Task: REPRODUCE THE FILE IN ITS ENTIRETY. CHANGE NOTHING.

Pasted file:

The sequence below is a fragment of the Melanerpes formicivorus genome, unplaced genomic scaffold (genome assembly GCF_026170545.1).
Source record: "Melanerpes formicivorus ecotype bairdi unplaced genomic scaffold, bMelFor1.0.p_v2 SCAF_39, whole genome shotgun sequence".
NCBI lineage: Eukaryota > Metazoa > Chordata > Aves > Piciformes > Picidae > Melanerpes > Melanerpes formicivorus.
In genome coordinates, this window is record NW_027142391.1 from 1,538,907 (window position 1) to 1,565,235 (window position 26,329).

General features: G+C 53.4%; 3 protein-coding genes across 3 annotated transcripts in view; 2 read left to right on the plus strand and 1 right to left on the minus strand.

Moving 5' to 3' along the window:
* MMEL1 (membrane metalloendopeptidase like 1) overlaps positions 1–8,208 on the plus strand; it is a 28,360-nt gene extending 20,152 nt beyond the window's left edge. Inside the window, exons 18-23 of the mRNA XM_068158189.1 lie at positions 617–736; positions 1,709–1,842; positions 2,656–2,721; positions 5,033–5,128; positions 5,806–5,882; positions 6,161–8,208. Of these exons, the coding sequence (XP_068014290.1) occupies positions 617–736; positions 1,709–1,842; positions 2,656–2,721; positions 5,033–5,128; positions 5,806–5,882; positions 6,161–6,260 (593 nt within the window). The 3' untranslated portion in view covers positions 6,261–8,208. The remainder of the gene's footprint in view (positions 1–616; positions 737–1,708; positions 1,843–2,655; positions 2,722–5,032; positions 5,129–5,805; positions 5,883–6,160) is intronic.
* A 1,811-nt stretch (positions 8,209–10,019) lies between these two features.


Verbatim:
The sequence below is a fragment of the Melanerpes formicivorus genome, unplaced genomic scaffold (genome assembly GCF_026170545.1).
Source record: "Melanerpes formicivorus ecotype bairdi unplaced genomic scaffold, bMelFor1.0.p_v2 SCAF_39, whole genome shotgun sequence".
NCBI lineage: Eukaryota > Metazoa > Chordata > Aves > Piciformes > Picidae > Melanerpes > Melanerpes formicivorus.
In genome coordinates, this window is record NW_027142391.1 from 1,538,907 (window position 1) to 1,565,235 (window position 26,329).

General features: G+C 53.4%; 3 protein-coding genes across 3 annotated transcripts in view; 2 read left to right on the plus strand and 1 right to left on the minus strand.

Moving 5' to 3' along the window:
* MMEL1 (membrane metalloendopeptidase like 1) overlaps positions 1–8,208 on the plus strand; it is a 28,360-nt gene extending 20,152 nt beyond the window's left edge. Inside the window, exons 18-23 of the mRNA XM_068158189.1 lie at positions 617–736; positions 1,709–1,842; positions 2,656–2,721; positions 5,033–5,128; positions 5,806–5,882; positions 6,161–8,208. Of these exons, the coding sequence (XP_068014290.1) occupies positions 617–736; positions 1,709–1,842; positions 2,656–2,721; positions 5,033–5,128; positions 5,806–5,882; positions 6,161–6,260 (593 nt within the window). The 3' untranslated portion in view covers positions 6,261–8,208. The remainder of the gene's footprint in view (positions 1–616; positions 737–1,708; positions 1,843–2,655; positions 2,722–5,032; positions 5,129–5,805; positions 5,883–6,160) is intronic.
* A 1,811-nt stretch (positions 8,209–10,019) lies between these two features.